Brady, Texas

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Brady, Texas
City
McCulloch County Courthouse in Brady
McCulloch County Courthouse in Brady
Nickname(s): The Heart of Texas
Location of Brady, Texas
Location of Brady, Texas
Coordinates: 31°7′56″N 99°20′29″W / 31.13222°N 99.34139°W / 31.13222; -99.34139Coordinates: 31°7′56″N 99°20′29″W / 31.13222°N 99.34139°W / 31.13222; -99.34139
Country United States
State Texas
County McCulloch
Area
 • Total 11.5 sq mi (29.8 km2)
 • Land 9.2 sq mi (23.8 km2)
 • Water 2.3 sq mi (6.0 km2)
Elevation 1,677 ft (511 m)
Population (2010)
 • Total 5,528
 • Density 601.1/sq mi (232.1/km2)
Time zone Central (CST) (UTC-6)
 • Summer (DST) CDT (UTC-5)
ZIP code 76825
Area code(s) 325
FIPS code 48-09916[1]
GNIS feature ID 1352814[2]

Brady is a city in McCulloch County, Texas, United States. Brady refers to itself as "The Heart of Texas", as it is the closest city to the geographical center of the state. The population was 5,528 at the 2010 census. It is the county seat of McCulloch County.[3]

Geography[edit]

According to the United States Census Bureau, Brady has a total area of 11.5 square miles (30 km2), of which, 9.2 square miles (24 km2) of it is land and 2.3 square miles (6.0 km2) of it (20.16%) is water.

Major highways[edit]

Demographics[edit]

As of the census[1] of 2000, there were 5,523 people, 2,181 households, and 1,448 families residing in the city. The population density was 601.1 people per square mile (232.0/km²). There were 2,603 housing units at an average density of 283.3 per square mile (109.4/km²). The racial makeup of the city was 59.6% White, 2.2% Black, 0.3% Native American, 0.4% Asian, .1% from other races, and .6% from two or more races. Hispanic or Latino of any race were 36.7% of the population.

There were 2,181 households out of which 32.6% had children under the age of 18 living with them, 50.7% were married couples living together, 12.2% had a female householder with no husband present, and 33.6% were non-families. 31.3% of all households were made up of individuals and 17.7% had someone living alone who was 65 years of age or older. The average household size was 2.48 and the average family size was 3.11.

In the city the population was spread out with 28.4% under the age of 18, 7.6% from 18 to 24, 23.5% from 25 to 44, 21.2% from 45 to 64, and 19.3% who were 65 years of age or older. The median age was 37 years. For every 100 females there were 85.0 males. For every 100 females age 18 and over, there were 80.2 males.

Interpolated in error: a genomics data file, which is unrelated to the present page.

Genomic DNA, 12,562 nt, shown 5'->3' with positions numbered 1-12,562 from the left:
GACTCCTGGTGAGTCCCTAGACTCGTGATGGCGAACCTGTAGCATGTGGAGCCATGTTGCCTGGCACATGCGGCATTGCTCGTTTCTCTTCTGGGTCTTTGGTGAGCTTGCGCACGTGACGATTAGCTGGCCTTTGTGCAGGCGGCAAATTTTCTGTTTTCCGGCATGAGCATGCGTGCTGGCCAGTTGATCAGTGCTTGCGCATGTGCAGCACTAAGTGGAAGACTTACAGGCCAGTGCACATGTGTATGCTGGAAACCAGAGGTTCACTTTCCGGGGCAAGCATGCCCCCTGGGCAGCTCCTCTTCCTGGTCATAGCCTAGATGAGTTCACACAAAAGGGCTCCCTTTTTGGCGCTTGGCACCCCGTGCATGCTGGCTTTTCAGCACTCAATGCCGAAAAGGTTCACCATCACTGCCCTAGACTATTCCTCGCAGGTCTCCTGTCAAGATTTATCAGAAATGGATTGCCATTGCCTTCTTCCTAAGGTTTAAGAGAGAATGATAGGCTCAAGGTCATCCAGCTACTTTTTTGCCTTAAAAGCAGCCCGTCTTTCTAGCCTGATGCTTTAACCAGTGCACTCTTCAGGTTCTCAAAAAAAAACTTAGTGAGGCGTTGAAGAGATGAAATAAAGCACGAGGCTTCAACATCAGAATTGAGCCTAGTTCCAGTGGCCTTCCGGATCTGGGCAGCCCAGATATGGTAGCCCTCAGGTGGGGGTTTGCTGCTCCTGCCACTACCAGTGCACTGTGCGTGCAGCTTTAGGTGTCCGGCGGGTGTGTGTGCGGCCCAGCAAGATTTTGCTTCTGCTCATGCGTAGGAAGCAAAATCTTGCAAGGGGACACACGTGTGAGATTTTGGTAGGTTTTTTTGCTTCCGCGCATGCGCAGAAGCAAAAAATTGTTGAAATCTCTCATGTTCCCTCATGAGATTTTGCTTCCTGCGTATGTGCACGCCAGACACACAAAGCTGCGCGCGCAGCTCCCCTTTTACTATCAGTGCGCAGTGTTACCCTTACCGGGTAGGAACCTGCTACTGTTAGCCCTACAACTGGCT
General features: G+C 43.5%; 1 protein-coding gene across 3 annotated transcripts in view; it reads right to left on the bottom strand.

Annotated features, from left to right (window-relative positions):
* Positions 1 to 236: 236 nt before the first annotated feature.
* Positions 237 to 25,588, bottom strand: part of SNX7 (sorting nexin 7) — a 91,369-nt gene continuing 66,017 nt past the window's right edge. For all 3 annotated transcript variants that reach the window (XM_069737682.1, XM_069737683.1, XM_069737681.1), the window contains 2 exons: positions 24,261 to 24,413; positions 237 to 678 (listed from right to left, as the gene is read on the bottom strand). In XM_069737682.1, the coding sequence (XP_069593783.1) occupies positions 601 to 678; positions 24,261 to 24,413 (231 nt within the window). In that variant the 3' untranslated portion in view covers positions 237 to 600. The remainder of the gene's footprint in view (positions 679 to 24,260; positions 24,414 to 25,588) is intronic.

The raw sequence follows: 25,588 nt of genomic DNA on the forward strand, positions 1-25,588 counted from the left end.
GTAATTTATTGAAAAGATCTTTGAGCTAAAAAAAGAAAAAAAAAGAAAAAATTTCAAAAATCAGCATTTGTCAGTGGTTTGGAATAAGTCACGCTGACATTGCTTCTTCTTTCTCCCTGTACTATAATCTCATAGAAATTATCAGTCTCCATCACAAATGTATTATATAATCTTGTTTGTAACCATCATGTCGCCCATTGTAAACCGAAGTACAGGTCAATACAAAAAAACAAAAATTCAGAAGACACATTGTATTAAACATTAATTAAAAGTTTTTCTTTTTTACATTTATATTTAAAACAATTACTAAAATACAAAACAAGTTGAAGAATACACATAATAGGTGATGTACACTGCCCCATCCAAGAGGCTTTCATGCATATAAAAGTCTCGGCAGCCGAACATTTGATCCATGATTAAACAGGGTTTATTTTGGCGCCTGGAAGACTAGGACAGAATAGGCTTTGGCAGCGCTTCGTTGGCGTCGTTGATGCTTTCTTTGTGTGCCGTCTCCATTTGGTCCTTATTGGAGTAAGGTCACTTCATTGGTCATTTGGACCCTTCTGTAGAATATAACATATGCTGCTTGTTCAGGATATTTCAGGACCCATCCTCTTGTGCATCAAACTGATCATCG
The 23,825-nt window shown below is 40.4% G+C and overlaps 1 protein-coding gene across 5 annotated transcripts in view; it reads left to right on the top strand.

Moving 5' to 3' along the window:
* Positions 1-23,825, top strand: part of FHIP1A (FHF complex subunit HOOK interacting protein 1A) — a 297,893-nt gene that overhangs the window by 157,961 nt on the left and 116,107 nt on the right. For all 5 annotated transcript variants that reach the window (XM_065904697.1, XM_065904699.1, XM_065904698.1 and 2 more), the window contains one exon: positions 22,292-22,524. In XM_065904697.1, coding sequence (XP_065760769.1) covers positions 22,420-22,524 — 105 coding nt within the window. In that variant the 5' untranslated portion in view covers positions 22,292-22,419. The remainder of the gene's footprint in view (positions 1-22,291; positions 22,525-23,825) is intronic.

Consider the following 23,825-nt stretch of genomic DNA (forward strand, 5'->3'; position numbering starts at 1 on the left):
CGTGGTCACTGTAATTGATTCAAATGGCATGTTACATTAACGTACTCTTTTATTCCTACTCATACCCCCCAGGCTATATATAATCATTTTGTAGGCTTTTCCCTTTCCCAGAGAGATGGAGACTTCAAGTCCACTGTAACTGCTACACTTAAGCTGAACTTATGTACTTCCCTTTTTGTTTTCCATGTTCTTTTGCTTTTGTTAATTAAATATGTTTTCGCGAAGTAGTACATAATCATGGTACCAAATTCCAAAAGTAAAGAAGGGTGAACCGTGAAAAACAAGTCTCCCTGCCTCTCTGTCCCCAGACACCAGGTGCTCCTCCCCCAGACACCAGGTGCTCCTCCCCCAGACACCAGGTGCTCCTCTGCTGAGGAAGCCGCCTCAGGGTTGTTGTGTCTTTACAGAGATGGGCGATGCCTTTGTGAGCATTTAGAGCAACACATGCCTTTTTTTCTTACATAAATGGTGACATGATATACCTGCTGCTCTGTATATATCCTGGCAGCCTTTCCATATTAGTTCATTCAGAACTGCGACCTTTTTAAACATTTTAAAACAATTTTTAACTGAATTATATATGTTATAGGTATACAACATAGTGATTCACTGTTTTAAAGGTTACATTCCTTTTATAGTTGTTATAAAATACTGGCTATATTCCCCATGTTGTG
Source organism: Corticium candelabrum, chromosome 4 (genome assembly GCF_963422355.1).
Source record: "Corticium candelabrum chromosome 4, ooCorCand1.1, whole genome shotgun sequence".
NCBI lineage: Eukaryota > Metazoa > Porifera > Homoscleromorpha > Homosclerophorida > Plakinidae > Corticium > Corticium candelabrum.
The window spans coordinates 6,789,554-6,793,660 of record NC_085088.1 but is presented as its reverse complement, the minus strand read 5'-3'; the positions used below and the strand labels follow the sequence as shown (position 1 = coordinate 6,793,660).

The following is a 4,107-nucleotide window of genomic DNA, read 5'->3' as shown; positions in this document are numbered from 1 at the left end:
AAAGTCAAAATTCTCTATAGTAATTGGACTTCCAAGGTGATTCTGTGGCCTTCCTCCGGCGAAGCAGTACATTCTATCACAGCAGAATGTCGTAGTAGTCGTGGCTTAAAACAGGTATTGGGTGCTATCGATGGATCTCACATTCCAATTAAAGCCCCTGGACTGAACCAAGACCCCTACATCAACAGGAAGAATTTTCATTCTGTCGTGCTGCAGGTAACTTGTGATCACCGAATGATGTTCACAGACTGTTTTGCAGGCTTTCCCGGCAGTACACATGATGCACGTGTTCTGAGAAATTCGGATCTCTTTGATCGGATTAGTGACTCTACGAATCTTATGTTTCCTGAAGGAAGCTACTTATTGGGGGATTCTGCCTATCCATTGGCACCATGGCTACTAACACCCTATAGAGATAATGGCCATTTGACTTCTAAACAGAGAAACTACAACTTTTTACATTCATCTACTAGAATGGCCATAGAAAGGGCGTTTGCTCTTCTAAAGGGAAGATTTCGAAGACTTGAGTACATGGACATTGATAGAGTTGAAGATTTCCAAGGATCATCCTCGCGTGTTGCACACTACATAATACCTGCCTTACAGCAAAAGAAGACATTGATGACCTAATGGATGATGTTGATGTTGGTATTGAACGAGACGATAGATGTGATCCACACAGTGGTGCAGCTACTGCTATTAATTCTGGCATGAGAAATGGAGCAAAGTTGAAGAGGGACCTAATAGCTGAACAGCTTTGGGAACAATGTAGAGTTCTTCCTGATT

The median income for a household in the city was $22,961, and the median income for a family was $28,701. Males had a median income of $25,498 versus $17,289 for females. The per capita income for the city was $12,607. About 18.7% of families and 23.5% of the population were below the poverty line, including 27.7% of those under age 18 and 22.1% of those age 65 or over.

History[edit]

When the area was settled in the 1870s, the community was named Brady City after Brady Creek, which runs through town. The name was shortened to Brady when the town was incorporated in 1906. In 1787–88 Spanish explorer José Mares crossed the creek near the site of present Brady. Henry and Nancy Fulcher, the first settlers on Brady Creek, donated land for the townsite in the mid-1870s. Allison Ogden and his father-in-law, Ben Henton, built a store in 1875. A post office opened in 1876. After residents of McCulloch County chose Brady as county seat on May 15, 1876, the town grew fairly quickly. Brady had about fifty residents in 1877, and a stone courthouse was completed in 1878.

Thomas Maples began weekly publication of the Brady Sentinel in 1880; by 1884 Brady had two churches, a district school, three stores, two hotels, and 300 residents. Stock raising was the primary occupation in the Brady area before 1900. In the 1870s and 1880s local ranchers drove their cattle to markets in Kansas. Most other trade was with Brownwood and Lampasas. The number of farms and fences increased with the influx of immigrants in the late 1880s and 1890s. Poultry, sheep, goats, cotton, and pecans joined cattle as important sources of income for area residents.